Up on Kickstarter today, Alec Nezin’s Forsaken Forest is a new twist on the social deduction genre. The game is a tense battle between the Villagers and the Forsaken and with their roles a closely kept secret, it will take some strategic thinking to suss out your enemies. Adding complexity to what is usually a rules-light roleplaying experience is intriguing and I wanted to know more, so I spoke with Alec to get a better understanding of Forsaken Forest.
Jess: There are many hidden role games on the market right now, what makes Forsaken Forest unique?
Alec: Social deduction started with Mafia and Werewolf. In terms of gameplay, these games are extremely talking/arguing heavy. There is simply no information to go off besides intuition and social cues. As the social deduction genre has evolved, more and more decision making mechanics have been included in recent iterations. Talking is fun, but often social deduction games don’t feel like a game.
Forsaken Forest adds: A Game Board and the Destinations Mechanic: an objective other than elimination. If either team successful navigates to *their* Destination (all of which are face-down during the span of the game) then that team instantly wins. This gives players the option to focus on interrogation, or navigation in order to win the game.
The fact that there is something else going, other than just talking (a lot more, but we’ll get to that), gives the game more depth in terms of conversation. It’s not just a he-said-she-said battle royale.
Strategy – The Travelers Deck is a unified deck of 150 cards that each player draws from (three to start and one on each of their turns). This deck is the real game changer to the genre. In it are approximately 40 unique cards – all of which have very different roles in advancing one’s game plan.
Did I mention that the Forest plays as its own character? Every six turns, the Forest flips the top card of the Forest Deck into play for a nasty surprise. This is the means by which the group goes to Night!
All of these factors make each game wildly different from one another, add a ton of complexity, give players much more control over their fate, and add a lot of modularity to the game. This game is a strategist’s dream, with so many opportunities to derive information from plays, but also bluff. There is also a ton of design space for many expansions – new Roles, Destinations, Travelers Deck Cards and Forest Cards.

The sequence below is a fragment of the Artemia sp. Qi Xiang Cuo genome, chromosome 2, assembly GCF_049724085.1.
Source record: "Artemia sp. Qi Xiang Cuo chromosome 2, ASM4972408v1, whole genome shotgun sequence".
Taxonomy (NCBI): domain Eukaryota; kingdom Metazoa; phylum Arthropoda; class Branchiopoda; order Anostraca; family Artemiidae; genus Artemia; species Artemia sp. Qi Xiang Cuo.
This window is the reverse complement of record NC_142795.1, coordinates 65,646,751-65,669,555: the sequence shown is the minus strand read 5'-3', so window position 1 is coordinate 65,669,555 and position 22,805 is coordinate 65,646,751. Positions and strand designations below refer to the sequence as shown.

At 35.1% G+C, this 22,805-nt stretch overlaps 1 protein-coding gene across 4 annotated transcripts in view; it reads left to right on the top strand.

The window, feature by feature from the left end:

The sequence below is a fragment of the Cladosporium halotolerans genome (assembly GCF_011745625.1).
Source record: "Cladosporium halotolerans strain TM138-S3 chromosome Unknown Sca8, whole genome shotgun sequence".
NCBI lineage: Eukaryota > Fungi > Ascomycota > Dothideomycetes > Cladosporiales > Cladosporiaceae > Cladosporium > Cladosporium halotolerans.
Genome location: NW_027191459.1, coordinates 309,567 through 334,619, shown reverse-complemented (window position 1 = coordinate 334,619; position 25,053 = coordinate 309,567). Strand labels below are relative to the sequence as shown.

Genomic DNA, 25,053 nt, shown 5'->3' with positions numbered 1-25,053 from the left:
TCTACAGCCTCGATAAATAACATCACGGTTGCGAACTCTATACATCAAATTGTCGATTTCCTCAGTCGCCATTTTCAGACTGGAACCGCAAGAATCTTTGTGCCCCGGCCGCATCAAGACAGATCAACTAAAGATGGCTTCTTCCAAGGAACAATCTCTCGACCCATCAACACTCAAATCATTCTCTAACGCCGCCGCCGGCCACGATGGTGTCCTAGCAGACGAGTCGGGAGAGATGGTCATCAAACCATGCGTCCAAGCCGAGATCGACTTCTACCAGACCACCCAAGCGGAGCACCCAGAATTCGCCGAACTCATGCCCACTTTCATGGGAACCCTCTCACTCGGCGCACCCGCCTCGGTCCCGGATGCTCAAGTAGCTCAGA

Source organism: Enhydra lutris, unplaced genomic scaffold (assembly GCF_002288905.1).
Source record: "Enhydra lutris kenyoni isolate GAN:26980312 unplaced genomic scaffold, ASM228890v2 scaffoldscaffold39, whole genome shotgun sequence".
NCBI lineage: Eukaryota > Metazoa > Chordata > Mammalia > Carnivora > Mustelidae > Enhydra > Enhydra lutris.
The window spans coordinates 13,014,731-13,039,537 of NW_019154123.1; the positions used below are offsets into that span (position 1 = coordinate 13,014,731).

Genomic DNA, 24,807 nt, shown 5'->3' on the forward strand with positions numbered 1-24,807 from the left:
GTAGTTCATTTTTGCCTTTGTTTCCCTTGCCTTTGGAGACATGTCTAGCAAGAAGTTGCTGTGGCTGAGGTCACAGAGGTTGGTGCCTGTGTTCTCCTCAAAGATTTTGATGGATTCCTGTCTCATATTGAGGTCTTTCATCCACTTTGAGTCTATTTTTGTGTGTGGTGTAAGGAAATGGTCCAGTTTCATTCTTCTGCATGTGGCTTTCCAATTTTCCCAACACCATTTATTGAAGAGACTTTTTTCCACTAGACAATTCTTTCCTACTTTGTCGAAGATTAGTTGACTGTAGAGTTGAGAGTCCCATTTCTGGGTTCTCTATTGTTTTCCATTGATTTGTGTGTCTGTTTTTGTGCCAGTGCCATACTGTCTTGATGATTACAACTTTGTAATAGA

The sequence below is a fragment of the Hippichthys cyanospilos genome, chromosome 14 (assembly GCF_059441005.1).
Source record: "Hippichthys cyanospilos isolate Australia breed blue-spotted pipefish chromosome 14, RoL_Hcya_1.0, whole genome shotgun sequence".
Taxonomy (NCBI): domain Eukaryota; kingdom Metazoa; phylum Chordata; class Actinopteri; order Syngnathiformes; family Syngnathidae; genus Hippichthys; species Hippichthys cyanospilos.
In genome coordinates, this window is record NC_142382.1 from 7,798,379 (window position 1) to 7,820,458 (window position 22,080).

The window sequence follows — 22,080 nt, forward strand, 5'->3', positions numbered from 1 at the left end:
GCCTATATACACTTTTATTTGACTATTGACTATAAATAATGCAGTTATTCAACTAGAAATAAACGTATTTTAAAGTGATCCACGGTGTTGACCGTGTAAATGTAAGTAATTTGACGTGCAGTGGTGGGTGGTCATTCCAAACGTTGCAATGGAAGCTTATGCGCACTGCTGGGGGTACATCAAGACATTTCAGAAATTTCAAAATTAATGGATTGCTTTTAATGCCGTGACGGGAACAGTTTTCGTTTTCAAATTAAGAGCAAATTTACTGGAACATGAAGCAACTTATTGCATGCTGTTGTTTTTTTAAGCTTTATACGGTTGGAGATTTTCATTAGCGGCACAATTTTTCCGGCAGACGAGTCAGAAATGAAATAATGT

Jess: That does sound like a lot more game that many of these other social deduction games offer. Forsaken Forest looks pretty dark. What is the overall feel you want players to experience with your game?
Alec: I’m a lifelong Magic: the Gathering player (Over 20 years now!), and a social deduction enthusiast, I’ve always loved both competitive and social games a little too much. From casual games of Werewolf to competing on the Magic: the Gathering Pro Tour, I take it all just as seriously.
My day job is that of Senior Data Analyst for the leading provider of Digital Games research and insights, SuperData Research. My life has always revolved around games, and I plan on continuing the trend. My progression through life has been: game enthusiast —> game pro —> game analyst —> game designer.
I put a huge emphasis on the art when designing the actual gameplay and mechanics of Forsaken Forest. I design from the story down – there’s some very deep lore to this tale, and I believe that in creating the backstory, I was able to better design the actual cards. Setting, mood, and narrative are three things that I believe are essential to immersion within a game.
I give extremely detailed art direction when I pass off a piece to my artists. Everything from the setting, characters, landscape, mood, perspective, lighting, colors, placement, and even backstory.
Forsaken Forest’s amazing art was created by a team of 10 amazing Artists, whose notoriety range from up-and-coming, to industry professional. I worked with three Magic: the Gathering artists – I actually had one particular artist in mind (to do the whole thing) when I came up with the idea, but he couldn’t fit it into his schedule. My lead artist is moving on from freelancing to work at one of the top 5 CCG’s in a few months.
Alec: I have tons of ideas – I was actually casually brewing up a game that was pretty similar to Werewords before it was released. I definitely want to stick with Forsaken Forest, because of how much room it has to grow and add expansion after expansion. I’m actually working on the next set already! I may be a little optimistic that the base set isn’t going to flop – branches crossed. Thanks so much for having me!